Anatomy of an ALIBI Track: 6 Production Music Features that Make Work Easier for Editors

4 Minute Read |

Jonathan Parks

In production, the ideal song structure looks like a mountain range with emotional peaks, valleys, edit points and builds.

Working in production music, there are three things I’ve come to learn about editors:

  1. Like me, they almost always need a fresh pot of coffee or can of Red Bull;
  2. Like all of us in post-production, they can be sun-starved cave dwellers; and
  3. Their quest to find the perfect music is often the most time-consuming part of any given job.
comedic editor's time spent looking for music meme

As if the time editors spend navigating and narrowing choices isn’t bad enough, the music they choose also has to fit the particular edit, syncing with the action onscreen in a way that’s not forced or disruptive.

It’s a challenge I recognized early on in my career, and – caffeine and sunlight aside – I’ve dedicated my work to making production music search easier, not only in the way editors narrow down and find potential tracks, but also in the very structure of the music they use for their projects. A track’s structure, after all, can make the difference between a smooth, effective edit session and an exhausting, choppy all-nighter.

Long before launching ALIBI Music, as I was cutting my teeth on music searches, I digested the feedback from the editors, music supervisors and producers I assisted. More than half of all requests clearly stated they needed music to build and evolve, music that could more effortlessly facilitate their cuts. I discovered, over time, that the most useful tracks shared a particular anatomy.

Ideally, production music tracks are like mountain ranges structured with emotional peaks and valleys, natural resting points and numerous options where the journey can end.

audio wav form with peaks and valleys

And isn’t that what storytelling looks like? If you picture the classic, three-act story structure of setup, confrontation and resolution translated as an audio wave, you’d see an arc. Add in numerous build options and edit points, and you’ll see a mountain range. Whether cutting a program or a promo, feature film or trailer, videogame or commercial, that mountain range sets you up for highs and lows, breaks in the action, climax and conclusion (some far more dramatic than others, of course).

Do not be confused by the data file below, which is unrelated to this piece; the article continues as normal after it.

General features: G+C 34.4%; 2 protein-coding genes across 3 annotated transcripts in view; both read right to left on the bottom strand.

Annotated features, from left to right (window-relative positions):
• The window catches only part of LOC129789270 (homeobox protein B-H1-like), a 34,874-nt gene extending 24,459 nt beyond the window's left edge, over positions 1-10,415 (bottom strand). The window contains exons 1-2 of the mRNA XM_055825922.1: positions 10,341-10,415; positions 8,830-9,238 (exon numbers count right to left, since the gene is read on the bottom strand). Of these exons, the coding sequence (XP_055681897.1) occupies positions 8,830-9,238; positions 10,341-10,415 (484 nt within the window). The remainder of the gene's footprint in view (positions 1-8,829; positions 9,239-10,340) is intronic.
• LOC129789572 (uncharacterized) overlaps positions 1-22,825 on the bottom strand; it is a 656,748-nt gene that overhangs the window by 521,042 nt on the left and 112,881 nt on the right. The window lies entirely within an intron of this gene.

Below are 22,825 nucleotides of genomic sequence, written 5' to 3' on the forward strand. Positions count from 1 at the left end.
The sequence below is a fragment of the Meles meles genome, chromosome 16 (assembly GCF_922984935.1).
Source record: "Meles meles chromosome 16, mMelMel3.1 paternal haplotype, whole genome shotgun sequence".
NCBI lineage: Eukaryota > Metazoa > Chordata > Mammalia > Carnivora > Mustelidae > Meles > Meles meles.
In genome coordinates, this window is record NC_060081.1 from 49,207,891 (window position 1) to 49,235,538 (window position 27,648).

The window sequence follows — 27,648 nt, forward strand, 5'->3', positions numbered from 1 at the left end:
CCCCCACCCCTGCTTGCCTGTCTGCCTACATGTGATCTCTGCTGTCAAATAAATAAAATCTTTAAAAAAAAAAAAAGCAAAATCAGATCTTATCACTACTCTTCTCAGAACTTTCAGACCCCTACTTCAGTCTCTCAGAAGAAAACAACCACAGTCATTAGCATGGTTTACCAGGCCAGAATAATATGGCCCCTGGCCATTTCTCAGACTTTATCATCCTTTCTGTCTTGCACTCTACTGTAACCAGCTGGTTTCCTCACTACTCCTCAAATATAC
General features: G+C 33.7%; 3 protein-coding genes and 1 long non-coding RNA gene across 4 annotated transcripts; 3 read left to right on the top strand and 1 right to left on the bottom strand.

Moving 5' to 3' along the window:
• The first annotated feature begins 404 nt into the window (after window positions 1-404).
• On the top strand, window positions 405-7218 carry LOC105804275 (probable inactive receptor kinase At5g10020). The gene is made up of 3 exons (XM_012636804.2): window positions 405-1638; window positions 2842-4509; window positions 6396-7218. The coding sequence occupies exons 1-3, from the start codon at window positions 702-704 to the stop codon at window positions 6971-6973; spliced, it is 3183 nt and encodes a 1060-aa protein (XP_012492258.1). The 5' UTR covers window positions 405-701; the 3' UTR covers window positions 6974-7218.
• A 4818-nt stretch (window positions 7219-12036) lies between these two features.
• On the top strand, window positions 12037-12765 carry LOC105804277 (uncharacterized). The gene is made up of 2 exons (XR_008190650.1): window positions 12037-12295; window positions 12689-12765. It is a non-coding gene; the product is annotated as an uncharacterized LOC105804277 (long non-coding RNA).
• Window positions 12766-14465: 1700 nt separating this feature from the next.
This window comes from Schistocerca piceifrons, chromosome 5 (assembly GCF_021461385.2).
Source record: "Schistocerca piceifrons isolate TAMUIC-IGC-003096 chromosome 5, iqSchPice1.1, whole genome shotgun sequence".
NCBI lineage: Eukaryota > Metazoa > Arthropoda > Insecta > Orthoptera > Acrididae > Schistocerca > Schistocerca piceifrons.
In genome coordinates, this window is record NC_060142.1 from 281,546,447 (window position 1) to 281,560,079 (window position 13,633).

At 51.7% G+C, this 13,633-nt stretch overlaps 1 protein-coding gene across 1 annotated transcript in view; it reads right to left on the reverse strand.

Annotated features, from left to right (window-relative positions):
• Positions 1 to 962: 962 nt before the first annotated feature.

Or, when you just need a groove to sit behind dialogue, it’s there too in the middle of the track, allowing you to add a bit of one of the builds at the very end to bring the scene to a close. The key is structuring music with versatility and emotion, designed with the unique needs of editors in mind… or, as we say it, “music to back up your story.”

The Anatomy of ALIBI Tracks

How does that work? Keeping in mind that the production music used for most projects amounts to less than one minute per track, ALIBI’s tracks are typically between 2-3 minutes long, which gives editors multiple options. The song structure of these tracks (which I’ll highlight below) allows editors to choose the parts that work best in conveying the emotions they’re cutting to in their story arcs. And with [stems] and [alt mixes] on top of this, they can basically score wide sections of a program with different emotions without needing to search and find individual tracks that each only serve one purpose.

The anatomy of an ALIBI track includes six key features that make work easier for editors:

  1. Minimal IntrosIdeally, a production music track should always start minimally with setup options that leave room to build the story and/or increase the emotion.
    * Pro-Tip: In a list of ALIBI search results, you can jump to and preview the meat of any one track by simply clicking anywhere in its waveform.
  2. Multiple BuildsAfter a minimal start, the track should then build as well as have multiple options to use as beds/underscore within the track and then to a very large build at the end.
  3. Edit Points Between SectionsFor full versatility of use, each track should include plenty of edit points and natural pauses so editors can clearly see where the track is going and either easily stop or cut them out.
  4. A Large End Build This is where you’ll score a story’s peak or climax, and although such a build is not always needed in production music, every track should at least include the option.
  5. Alternate EndingsEach track should also include multiple random bumps, hits and pieces at the end so that editors can easily find and grab ending choices to splice into a track wherever they need.
  6. A Range of EmotionWhile the tracks aren’t telling the story, they are certainly backing it up, and like all good stories, they should feature a range of emotion that keep viewers invested in the outcome.

And, other than the edit points, this is what makes a great piece of music anyway. Most songs that last the test of time have changes, builds and ranges of emotional peaks and valleys.

In the end, it’s about how we use music to tell – or help tell -- the story. The perfect track should make the editing process intuitive, painless and efficient… hopefully saving the editor enough time to escape the cave and enjoy a rare bit of sunshine in between gigs. ;)

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